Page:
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Large-scale human genetic studies have identified SCN2A as one of the leading monogenic causes of severe autism and epilepsy (Figure 1). SCN2A encodes the voltage-gated sodium channel Nav1.2, a main mediator of neuronal action potential firing. Funded by NIH and FamilieSCN2A Foundation among other agencies, a major direction in the lab is to understand the disease mechanisms of SCN2A-related autism and epilepsy. We also develop next-generation therapeutic interventions to treat these devastating diseases including small molecules, antisense oligonucleotides, as well as viruses, and CRISPR-based gene therapies.
We work on both mouse models and human induced pluripotent stem cells (hiPSCs) based neuron, microglia and brain organoid models. Technologies that are utilized in the lab include brain slice and in vivo electrophysiology (Neuropixels recording), miniscope calcium imaging on freely-moving mice, EEG, advanced genetic manipulation, immunostaining, 3D cleared brain and organoids imaging, single-cell RNA-seq, patch-seq, and mouse behaviors among others.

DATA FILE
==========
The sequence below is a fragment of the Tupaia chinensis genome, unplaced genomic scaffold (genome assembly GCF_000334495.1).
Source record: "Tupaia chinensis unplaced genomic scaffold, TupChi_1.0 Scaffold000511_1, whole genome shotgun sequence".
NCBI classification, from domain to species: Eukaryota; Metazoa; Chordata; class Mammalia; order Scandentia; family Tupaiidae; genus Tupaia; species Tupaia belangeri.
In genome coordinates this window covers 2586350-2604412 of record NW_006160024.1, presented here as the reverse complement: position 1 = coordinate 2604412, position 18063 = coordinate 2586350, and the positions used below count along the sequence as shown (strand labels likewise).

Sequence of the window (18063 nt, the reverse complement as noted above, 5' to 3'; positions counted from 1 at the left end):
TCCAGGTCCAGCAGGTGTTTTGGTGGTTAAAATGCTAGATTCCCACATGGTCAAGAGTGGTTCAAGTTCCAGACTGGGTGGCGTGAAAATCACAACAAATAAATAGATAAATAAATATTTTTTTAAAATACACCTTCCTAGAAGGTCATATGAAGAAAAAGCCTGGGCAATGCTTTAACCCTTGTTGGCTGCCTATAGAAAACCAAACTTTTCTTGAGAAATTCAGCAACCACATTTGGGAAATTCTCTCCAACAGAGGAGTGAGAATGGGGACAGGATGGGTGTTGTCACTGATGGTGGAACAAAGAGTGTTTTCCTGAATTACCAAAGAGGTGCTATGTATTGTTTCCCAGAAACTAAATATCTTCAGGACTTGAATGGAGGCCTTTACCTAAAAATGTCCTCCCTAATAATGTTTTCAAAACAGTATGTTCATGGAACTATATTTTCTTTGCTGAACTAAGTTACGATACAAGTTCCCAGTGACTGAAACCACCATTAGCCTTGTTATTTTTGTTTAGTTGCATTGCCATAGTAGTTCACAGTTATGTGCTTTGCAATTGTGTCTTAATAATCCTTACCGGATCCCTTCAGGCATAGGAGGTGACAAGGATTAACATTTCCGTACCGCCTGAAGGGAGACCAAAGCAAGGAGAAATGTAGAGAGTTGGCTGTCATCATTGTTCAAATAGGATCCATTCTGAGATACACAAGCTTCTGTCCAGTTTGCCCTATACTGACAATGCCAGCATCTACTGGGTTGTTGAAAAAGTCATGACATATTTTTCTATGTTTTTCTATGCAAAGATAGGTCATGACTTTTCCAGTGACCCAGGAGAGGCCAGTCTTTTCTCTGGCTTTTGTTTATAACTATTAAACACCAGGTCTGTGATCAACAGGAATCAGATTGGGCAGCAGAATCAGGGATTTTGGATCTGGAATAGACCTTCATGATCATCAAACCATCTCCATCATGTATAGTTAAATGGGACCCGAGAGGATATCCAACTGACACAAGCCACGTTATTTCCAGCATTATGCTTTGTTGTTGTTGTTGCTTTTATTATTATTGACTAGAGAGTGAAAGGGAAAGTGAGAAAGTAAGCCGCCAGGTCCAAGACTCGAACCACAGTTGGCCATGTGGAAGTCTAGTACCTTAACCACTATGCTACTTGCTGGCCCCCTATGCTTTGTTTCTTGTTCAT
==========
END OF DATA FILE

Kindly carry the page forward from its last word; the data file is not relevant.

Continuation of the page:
Figure 1: Both protein-truncating variants (PTVs) and missense variants of SCN2A are among the leading genetic cause of ASD. From Satterstrom et al, Cell 2020.
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